Yes, I know this is a weird title, but I couldn't think of anything more descriptive or witty. I think I have an aversion to thinking up titles. They are all rubbish. Never mind, I hope the content works slightly better.
After all my recent felting and chunky waistcoat type knits, I decided I wanted to knit something delicate and pretty. I had some gorgeous BabyLongLegs yarn burning a hole in my stash box and felt it was time to liberate this little beauty.
Looks good doesn't it. It looked even better when I balled it up.
The yarn is delicate and light, with a lovely spring, that begs to be knit into something pretty. I couldn't bear to knit this into socks, even though it is technically sock yarn. It belongs on show, plus I wanted to knit something delicate. I decided on another shawl, as I am beginning to feel a bit more confident about my lace knitting skills.
I went back to my library and chose the Argus Shawlette pattern by Wendy Johnson. Wendy is primarily known for being a sock knitter and her second book Toe-Up Socks for Every Body has just been published. In addition to knitting socks, Wendy does seem to enjoy a good shawl too and has published a few individual patterns. The Argus Shawlette was sold for a while with a donation going to Help for Haiti. I decided to buy the pattern then as the pattern was appealing, I like Wendy's patterns and I was doing a little bit for the Haitian people.
I was really surprised at how straight forward this pattern was. I finished it within 10 days, from cast on to cast off. That included adding another two repeats of Chart A before going on to the rest of the shawl. The pattern was really clear and the charts explained things to me well. When I had cast off, I was left with a sock yarny blob of manta ray proportions.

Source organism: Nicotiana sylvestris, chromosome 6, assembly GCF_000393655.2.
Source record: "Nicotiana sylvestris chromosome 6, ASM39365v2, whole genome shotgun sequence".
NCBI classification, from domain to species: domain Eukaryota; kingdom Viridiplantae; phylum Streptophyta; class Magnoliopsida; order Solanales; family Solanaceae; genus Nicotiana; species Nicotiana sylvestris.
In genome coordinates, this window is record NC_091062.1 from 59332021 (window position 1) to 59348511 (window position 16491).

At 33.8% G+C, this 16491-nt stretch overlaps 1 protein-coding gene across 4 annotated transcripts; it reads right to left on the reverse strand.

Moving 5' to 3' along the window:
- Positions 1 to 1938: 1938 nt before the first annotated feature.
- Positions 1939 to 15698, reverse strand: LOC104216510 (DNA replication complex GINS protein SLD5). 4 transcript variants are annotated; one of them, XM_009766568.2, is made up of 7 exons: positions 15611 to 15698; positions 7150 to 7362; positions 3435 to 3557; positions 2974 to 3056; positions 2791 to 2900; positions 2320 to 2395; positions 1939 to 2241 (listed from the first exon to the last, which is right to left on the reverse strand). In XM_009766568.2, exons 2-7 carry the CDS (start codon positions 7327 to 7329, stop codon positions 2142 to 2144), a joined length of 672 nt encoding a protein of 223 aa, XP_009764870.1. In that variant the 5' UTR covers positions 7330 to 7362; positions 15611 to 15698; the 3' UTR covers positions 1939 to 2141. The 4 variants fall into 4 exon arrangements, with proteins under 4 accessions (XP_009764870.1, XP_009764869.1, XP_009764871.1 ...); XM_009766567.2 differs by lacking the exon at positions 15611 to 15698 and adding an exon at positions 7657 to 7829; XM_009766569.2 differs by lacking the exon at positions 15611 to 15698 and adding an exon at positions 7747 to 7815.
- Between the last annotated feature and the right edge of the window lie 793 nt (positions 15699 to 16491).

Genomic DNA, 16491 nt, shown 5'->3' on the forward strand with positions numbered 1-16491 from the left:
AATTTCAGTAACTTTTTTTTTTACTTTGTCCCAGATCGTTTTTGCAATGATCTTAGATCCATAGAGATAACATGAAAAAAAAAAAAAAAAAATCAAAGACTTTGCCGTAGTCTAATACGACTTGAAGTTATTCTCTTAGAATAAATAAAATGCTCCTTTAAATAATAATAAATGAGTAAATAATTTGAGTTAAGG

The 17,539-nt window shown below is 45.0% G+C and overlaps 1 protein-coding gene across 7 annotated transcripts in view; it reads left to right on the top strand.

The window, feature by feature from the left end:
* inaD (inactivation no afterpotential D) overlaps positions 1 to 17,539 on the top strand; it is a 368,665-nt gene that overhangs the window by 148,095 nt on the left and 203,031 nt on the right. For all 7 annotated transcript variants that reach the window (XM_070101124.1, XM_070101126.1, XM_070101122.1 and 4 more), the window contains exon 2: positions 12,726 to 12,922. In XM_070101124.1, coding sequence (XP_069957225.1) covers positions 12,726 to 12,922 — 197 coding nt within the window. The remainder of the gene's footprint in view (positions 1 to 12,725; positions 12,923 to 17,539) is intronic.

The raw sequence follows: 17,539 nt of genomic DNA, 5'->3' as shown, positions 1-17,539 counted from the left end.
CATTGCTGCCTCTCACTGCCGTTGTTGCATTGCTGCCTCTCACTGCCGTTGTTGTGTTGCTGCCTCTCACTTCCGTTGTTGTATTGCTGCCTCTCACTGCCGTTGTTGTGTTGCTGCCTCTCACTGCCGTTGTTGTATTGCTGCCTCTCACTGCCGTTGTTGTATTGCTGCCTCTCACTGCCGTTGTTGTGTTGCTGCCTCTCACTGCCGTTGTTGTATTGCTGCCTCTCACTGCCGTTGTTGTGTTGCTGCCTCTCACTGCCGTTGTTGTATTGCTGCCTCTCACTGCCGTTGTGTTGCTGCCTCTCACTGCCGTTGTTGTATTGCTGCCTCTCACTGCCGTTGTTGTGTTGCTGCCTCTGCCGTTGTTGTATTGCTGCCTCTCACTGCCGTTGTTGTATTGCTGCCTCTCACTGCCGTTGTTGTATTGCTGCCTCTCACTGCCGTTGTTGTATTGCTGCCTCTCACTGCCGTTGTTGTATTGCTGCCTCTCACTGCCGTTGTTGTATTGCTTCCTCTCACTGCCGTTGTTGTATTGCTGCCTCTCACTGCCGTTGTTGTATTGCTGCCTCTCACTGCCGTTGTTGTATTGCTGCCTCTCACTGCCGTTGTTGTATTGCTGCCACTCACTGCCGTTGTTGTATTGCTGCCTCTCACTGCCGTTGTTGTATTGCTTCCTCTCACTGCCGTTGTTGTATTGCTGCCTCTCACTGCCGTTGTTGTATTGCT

You can hardly see the lace patterns.
This part of the shawl became much more open when it was blocked.
I don't think I'll ever get over how much a lace project can change by pinning it out wet and letting it dry.
It grew from 22.5” lengthways and 45” across the top to 24” lengthways and 60” across the top. Here is a clearer picture of the stitch patterns used.
I do love this shawl and I had intended to keep this for myself, but I know that it will belong to someone else, come Christmas. I have the perfect recipient in mind. And if she doesn't like it, I'll have it back, because these are my favorite colours!
I enjoyed knitting this so much, I foresee several more shawl knitting projects in my future. You never know, I might bust out the lace weight yarn soon. If you have any recommendations for sock weight shawls, let me know as I want to do another couple before trying a proper grown up lace weight shawl.